Flipping through channels the other day, I came across a weather forecast on, of all places, The Weather Channel.
Yes, somewhere between “Strangest Weather on Earth,” “Storm Stories,” “Tornado Hunt” and all its other weather-related programming, TWC managed to squeeze in an actual forecast. This renews my faith that someday I might actually see another music video on MTV or learn something on The Learning Channel.
Among the phrases you hear in just about every forecast are the somewhat mysterious “partly cloudy,” “mostly cloudy,” “partly sunny” and “mostly sunny.” Have you ever been perplexed by exactly what the difference is between all of those terms? As a public service, I asked my meteorologist daughter — who, unfortunately, is not named Lucy — to ’splain something to me.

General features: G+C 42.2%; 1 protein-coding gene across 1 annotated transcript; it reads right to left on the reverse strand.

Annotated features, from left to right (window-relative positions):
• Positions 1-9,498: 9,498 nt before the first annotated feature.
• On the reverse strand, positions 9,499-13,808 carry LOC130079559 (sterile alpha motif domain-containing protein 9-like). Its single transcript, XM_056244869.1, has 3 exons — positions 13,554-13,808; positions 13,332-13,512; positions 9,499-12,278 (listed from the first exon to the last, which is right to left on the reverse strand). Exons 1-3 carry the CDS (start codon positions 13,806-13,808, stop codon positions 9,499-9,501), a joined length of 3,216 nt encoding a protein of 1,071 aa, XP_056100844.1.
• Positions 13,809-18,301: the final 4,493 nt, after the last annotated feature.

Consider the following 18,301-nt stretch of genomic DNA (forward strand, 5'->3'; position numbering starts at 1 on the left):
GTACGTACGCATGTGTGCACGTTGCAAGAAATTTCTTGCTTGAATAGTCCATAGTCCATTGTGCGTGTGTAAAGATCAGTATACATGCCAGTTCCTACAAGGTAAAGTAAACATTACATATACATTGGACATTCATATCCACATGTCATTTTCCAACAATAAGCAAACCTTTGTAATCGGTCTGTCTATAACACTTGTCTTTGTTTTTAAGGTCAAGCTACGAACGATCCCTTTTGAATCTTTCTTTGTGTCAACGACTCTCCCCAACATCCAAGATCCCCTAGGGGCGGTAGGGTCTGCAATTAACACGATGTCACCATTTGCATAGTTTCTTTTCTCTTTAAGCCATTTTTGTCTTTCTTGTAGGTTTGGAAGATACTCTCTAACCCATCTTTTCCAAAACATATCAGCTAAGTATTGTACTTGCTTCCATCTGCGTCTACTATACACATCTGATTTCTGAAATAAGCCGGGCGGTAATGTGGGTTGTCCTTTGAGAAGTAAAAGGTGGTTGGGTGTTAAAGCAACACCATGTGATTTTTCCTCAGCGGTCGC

Dumbed down so even I could understand it, here are the official National Weather Service guidelines:
•Sunny or clear: When no opaque clouds exist at all. Obviously, the term “sunny” is used only during daylight hours. (Unless you are in Philadelphia, where “It’s Always Sunny ...”).
•Mostly sunny: When 1/8 to 1/4 of the sky is covered by clouds. At night, the same conditions are considered “mostly clear.”
•Partly sunny or partly cloudy: Between 3/8 and 5/8 of the sky is covered by clouds. Again, the term “partly sunny” is used only during daylight hours.
•Mostly cloudy: When 3/4 to 7/8 of the sky is covered by clouds.
•Cloudy: When 7/8 or more of the sky is covered by clouds.
As you can see, a fine line divides many of these terms. Add to that the constantly changing atmospheric conditions that make pinpoint forecasting virtually impossible, and you can see why meteorologists coined the phrase “50 percent chance of ...”